Pop culture obsessives writing for the pop culture obsessed.

Shane Black loves using violence, thinks you should too

Image: Warner Bros. Pictures

Filmmaker Shane Black has always loved to pepper his stories with violent outbursts, either for dramatic or comical effect. From his scripts for Lethal Weapon, The Last Boy Scout, and The Long Kiss Goodnight, to his writer/directorial efforts Kiss Kiss Bang Bang, Iron Man 3, and The Nice Guys; these are worlds that Black has envisioned with consequential action that not only informs the plot but also reflects on the characters. While part of it is just popcorn entertainment to see his noir-drenched characters do some really cool stunts, another part is a window into the souls of the films themselves and the worlds he has created (along with the people that populate those worlds). A new video by The Nerdwriter (a.k.a. Evan Puschak) looks at Shane Black’s judicious use of action and violence in his films, and finds an insight from which other filmmakers would do well to learn.

And yes, while more people should’ve seen The Nice Guys as opposed to The Angry Birds Movie, the main point of Puschak’s video essay is how Black uses violence in his films depending on the mood he’s trying to establish for the character. Firstly, the violence is usually not that slick but instead either sudden and/or messy in how it’s delivered, with bare-knuckle brawls revealing the savage nature of his heroes. It’s a form of action that is only a few steps beyond reality (yes, even in Iron Man 3) as opposed to leaps and bounds into a stylistic ballet of brutality found in most other action films.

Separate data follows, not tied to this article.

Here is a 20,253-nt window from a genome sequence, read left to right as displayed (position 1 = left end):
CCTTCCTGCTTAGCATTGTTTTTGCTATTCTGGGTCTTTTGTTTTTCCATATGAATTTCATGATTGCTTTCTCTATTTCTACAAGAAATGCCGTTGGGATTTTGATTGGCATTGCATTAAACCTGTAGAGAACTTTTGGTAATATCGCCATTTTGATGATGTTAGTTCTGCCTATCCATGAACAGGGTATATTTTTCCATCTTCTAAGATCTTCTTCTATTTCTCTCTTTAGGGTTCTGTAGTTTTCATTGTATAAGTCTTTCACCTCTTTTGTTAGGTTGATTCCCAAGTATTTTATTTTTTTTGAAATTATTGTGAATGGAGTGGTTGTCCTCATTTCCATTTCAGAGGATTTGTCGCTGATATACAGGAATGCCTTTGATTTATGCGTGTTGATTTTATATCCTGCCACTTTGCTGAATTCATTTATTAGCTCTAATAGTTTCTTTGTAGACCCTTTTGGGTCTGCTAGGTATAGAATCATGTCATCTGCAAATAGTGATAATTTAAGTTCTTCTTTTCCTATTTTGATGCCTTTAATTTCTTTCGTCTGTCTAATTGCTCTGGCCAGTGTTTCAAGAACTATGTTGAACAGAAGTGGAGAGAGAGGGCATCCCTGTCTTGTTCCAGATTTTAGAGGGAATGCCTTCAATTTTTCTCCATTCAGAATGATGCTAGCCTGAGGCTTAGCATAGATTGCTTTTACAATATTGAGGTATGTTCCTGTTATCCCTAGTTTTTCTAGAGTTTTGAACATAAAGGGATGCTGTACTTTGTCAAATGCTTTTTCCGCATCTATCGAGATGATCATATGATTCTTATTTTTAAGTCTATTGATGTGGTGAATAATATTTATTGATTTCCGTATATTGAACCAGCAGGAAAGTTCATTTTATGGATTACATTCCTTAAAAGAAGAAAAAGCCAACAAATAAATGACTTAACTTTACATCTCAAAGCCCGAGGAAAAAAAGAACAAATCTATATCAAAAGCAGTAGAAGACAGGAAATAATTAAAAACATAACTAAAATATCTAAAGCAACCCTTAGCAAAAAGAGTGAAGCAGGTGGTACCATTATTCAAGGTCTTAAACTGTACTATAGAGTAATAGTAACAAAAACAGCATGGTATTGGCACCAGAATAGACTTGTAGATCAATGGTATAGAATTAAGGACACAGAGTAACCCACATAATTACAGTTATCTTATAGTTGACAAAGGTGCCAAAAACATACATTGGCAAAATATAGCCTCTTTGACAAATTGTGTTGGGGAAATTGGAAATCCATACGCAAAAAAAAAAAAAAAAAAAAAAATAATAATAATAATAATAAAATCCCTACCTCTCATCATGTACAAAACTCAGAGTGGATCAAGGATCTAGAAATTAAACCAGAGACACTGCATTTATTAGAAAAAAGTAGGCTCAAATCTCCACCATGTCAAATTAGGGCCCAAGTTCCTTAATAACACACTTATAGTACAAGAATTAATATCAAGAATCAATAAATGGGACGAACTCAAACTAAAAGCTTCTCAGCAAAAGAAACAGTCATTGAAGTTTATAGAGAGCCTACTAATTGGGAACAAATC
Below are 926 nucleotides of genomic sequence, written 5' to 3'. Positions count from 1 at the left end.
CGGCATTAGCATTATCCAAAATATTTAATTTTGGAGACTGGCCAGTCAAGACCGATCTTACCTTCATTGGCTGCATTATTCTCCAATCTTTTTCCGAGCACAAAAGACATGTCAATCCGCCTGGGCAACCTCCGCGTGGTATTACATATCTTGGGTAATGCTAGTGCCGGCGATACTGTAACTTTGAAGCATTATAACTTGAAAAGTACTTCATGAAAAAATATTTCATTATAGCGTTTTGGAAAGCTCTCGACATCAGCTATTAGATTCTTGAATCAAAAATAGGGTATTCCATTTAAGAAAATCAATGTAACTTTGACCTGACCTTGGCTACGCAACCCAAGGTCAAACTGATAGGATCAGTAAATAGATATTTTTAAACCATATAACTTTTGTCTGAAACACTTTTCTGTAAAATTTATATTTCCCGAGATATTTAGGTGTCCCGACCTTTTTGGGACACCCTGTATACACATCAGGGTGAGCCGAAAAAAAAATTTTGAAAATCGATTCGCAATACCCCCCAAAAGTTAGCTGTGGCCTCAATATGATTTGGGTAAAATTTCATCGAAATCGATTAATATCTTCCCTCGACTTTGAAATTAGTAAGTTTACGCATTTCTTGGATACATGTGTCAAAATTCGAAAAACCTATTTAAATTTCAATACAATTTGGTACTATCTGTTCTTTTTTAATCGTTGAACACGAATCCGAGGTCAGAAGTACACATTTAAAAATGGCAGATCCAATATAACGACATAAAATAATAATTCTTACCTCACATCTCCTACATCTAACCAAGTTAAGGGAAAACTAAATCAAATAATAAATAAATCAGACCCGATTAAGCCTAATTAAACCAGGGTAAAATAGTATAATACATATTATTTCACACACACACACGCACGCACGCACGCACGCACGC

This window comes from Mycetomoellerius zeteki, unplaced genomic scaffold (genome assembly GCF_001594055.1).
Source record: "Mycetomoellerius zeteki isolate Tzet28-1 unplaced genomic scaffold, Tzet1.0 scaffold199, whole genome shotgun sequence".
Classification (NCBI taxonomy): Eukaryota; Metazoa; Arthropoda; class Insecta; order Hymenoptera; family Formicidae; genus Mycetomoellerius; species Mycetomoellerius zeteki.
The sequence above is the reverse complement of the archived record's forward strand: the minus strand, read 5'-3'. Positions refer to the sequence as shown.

Secondly, Black uses that messy, near-realistic violence to explore his characters. If it’s to undercut their suave exteriors and reveal the bumbling fools underneath, like in Kiss Kiss Bang Bang and The Nice Guys, or to show that it’s actually taking a toll on them, like in his scripts for those ’80s and ’90s blockbusters. Particularly in his directorial efforts, but also in his spec scripts, Black makes violence mean something and makes it a visceral moment of either comedy or drama that inherently bonds the audience with the characters onscreen. With his Predator sequel coming, it’ll be interesting to see how Black can maintain that same repertoire of grounded action. But it is certain that when someone throws a punch or shoots a gun, there will be a lot of thought put behind it.

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